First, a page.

Acquisition of Receptive Language for Object Names by a Child With Autism Spectrum Disorder: Relational Learning Through Vocal and Visual Stimuli and Gestural Responses

  • HIRANO Reiko
    Yokohama City Special Support School for the Visually Impaired
  • SASAKI Ginga
    Center for Diversity, Accessibility and Career Development, University of Tsukuba
  • NORO Fumiyuki
    Faculty of Human Sciences, University of Tsukuba

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Other Title
  • 自閉スペクトラム症幼児における物の名称理解の獲得 ―音声-動作-絵カードの刺激間関係の学習―
  • ジヘイスペクトラムショウ ヨウジ ニ オケル モノ ノ メイショウ リカイ ノ カクトク : オンセイ-ドウサ-エ カード ノ シゲキ カン カンケイ ノ ガクシュウ

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Abstract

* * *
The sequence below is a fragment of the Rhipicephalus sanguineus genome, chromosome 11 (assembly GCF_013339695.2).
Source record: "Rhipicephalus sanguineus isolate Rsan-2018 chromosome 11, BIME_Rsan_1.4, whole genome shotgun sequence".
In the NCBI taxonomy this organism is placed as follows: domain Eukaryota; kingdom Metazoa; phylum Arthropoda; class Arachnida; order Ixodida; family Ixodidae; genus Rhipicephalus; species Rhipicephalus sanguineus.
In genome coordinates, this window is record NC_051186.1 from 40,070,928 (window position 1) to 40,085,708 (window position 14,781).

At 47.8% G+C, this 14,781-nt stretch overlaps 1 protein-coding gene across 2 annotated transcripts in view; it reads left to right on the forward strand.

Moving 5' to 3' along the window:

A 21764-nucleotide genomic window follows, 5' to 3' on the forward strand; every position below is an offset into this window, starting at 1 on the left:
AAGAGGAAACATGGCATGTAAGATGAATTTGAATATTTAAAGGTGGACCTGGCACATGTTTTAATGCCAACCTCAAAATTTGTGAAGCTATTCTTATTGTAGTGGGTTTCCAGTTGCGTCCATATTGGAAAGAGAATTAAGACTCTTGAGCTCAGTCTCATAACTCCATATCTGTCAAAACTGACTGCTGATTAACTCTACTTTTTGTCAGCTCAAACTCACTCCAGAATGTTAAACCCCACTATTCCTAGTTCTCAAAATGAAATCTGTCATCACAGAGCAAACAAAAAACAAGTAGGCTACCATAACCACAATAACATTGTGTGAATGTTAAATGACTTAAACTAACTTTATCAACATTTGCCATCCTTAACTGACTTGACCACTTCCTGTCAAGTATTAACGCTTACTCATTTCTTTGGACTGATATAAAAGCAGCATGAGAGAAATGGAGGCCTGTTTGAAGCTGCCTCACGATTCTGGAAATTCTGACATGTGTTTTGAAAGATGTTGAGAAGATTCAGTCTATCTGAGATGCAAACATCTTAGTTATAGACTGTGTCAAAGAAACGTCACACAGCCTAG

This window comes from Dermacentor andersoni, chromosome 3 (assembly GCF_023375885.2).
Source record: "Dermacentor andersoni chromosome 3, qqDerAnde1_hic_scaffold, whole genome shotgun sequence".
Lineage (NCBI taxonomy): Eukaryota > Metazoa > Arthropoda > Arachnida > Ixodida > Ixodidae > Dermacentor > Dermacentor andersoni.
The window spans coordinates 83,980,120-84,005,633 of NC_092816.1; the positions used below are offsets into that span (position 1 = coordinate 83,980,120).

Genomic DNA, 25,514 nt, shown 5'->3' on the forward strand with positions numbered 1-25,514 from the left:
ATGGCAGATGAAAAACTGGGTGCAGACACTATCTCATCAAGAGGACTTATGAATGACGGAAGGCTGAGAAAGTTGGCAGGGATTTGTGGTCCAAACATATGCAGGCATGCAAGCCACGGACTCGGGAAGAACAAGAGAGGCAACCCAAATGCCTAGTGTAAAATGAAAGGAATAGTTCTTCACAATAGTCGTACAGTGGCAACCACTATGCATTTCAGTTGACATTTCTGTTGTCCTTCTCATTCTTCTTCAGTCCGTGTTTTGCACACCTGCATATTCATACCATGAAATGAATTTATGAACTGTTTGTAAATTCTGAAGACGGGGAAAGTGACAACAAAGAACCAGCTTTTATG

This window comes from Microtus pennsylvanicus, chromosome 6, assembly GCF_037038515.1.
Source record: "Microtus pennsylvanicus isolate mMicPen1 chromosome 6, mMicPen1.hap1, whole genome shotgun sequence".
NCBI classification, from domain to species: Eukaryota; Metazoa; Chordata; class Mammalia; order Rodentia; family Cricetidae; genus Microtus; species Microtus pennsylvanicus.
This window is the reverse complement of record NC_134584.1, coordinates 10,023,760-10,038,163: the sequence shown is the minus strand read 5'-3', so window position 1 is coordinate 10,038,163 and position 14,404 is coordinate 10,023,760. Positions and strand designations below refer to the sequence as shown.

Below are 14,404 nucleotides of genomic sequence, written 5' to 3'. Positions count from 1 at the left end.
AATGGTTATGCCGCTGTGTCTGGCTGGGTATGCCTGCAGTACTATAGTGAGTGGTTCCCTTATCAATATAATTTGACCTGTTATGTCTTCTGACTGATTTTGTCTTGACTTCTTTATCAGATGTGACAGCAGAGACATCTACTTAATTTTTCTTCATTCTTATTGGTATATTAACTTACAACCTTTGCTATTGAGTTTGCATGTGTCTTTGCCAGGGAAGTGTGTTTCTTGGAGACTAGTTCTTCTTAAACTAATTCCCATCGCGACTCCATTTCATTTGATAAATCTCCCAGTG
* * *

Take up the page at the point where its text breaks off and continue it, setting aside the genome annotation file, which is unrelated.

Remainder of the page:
<p>The present study investigated effects of interventions in which the participant was instructed to make gestures corresponding to vocal or visual stimuli, and mechanisms of acquiring receptive language through the mediation of gestures. The participant in the study was a boy (age 4 years 2 months at the start of the study) who had been diagnosed with autism spectrum disorder, and who had diffıculty acquiring receptive language relating to the names of things. He was given matching-to-sample tasks in which he was instructed to choose picture cards that corresponded to vocal stimuli. The following instructions were introduced successively: (a) make gestures corresponding to vocal stimuli, and (b) make gestures corresponding to visual stimuli (picture cards) presented together with vocal stimuli. He was given stimulus equivalence tests before and after the interventions. The results indicated that his acquisition of receptive language was facilitated better when he was instructed to make gestures corresponding to picture cards accompanied by vocal stimuli, compared to when only vocal stimuli were presented. Moreover, there were stimulus relationships among the 3 types of stimuli (vocal, gestural, and visual) after the interventions. The mediation of gestures appeared to be effective for his acquisition of receptive language. These fındings suggest that instructing the boy to choose a picture card corresponding to a vocal stimulus and make a gesture might have functioned as a joint control of his behavior.</p>

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